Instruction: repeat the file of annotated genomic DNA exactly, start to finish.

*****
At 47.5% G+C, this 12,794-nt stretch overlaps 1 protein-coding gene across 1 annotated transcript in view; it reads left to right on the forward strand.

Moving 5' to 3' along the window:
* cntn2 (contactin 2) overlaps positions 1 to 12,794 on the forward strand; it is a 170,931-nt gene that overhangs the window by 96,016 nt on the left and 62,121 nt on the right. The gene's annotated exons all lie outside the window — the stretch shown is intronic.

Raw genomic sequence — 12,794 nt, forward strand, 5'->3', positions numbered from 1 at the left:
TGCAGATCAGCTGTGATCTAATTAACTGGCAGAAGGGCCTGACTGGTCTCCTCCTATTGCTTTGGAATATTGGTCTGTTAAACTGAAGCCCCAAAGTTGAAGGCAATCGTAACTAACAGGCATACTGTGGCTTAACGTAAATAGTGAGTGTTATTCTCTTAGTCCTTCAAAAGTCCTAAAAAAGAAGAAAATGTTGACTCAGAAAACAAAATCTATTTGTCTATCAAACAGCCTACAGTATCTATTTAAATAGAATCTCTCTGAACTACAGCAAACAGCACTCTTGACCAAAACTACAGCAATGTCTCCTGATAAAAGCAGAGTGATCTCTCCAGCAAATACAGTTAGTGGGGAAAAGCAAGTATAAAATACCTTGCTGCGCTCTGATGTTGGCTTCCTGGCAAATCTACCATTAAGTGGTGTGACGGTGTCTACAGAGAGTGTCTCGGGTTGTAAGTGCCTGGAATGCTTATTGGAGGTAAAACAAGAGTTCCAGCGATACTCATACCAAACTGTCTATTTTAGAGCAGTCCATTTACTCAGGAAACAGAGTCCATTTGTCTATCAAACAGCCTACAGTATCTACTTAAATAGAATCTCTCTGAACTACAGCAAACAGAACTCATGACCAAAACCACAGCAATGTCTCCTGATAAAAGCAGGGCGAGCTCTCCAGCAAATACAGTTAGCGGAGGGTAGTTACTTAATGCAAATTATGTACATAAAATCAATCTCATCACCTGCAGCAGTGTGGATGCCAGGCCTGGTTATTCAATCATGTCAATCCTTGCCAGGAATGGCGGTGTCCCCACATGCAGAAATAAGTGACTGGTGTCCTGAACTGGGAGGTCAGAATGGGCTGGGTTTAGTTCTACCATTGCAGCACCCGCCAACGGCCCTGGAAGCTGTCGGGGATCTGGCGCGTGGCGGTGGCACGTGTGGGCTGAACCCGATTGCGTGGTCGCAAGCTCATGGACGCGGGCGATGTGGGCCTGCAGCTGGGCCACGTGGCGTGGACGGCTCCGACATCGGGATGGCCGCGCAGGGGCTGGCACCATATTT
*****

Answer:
At 47.5% G+C, this 12,794-nt stretch overlaps 1 protein-coding gene across 1 annotated transcript in view; it reads left to right on the forward strand.

Moving 5' to 3' along the window:
* cntn2 (contactin 2) overlaps positions 1 to 12,794 on the forward strand; it is a 170,931-nt gene that overhangs the window by 96,016 nt on the left and 62,121 nt on the right. The gene's annotated exons all lie outside the window — the stretch shown is intronic.

Raw genomic sequence — 12,794 nt, forward strand, 5'->3', positions numbered from 1 at the left:
TGCAGATCAGCTGTGATCTAATTAACTGGCAGAAGGGCCTGACTGGTCTCCTCCTATTGCTTTGGAATATTGGTCTGTTAAACTGAAGCCCCAAAGTTGAAGGCAATCGTAACTAACAGGCATACTGTGGCTTAACGTAAATAGTGAGTGTTATTCTCTTAGTCCTTCAAAAGTCCTAAAAAAGAAGAAAATGTTGACTCAGAAAACAAAATCTATTTGTCTATCAAACAGCCTACAGTATCTATTTAAATAGAATCTCTCTGAACTACAGCAAACAGCACTCTTGACCAAAACTACAGCAATGTCTCCTGATAAAAGCAGAGTGATCTCTCCAGCAAATACAGTTAGTGGGGAAAAGCAAGTATAAAATACCTTGCTGCGCTCTGATGTTGGCTTCCTGGCAAATCTACCATTAAGTGGTGTGACGGTGTCTACAGAGAGTGTCTCGGGTTGTAAGTGCCTGGAATGCTTATTGGAGGTAAAACAAGAGTTCCAGCGATACTCATACCAAACTGTCTATTTTAGAGCAGTCCATTTACTCAGGAAACAGAGTCCATTTGTCTATCAAACAGCCTACAGTATCTACTTAAATAGAATCTCTCTGAACTACAGCAAACAGAACTCATGACCAAAACCACAGCAATGTCTCCTGATAAAAGCAGGGCGAGCTCTCCAGCAAATACAGTTAGCGGAGGGTAGTTACTTAATGCAAATTATGTACATAAAATCAATCTCATCACCTGCAGCAGTGTGGATGCCAGGCCTGGTTATTCAATCATGTCAATCCTTGCCAGGAATGGCGGTGTCCCCACATGCAGAAATAAGTGACTGGTGTCCTGAACTGGGAGGTCAGAATGGGCTGGGTTTAGTTCTACCATTGCAGCACCCGCCAACGGCCCTGGAAGCTGTCGGGGATCTGGCGCGTGGCGGTGGCACGTGTGGGCTGAACCCGATTGCGTGGTCGCAAGCTCATGGACGCGGGCGATGTGGGCCTGCAGCTGGGCCACGTGGCGTGGACGGCTCCGACATCGGGATGGCCGCGCAGGGGCTGGCACCATATTT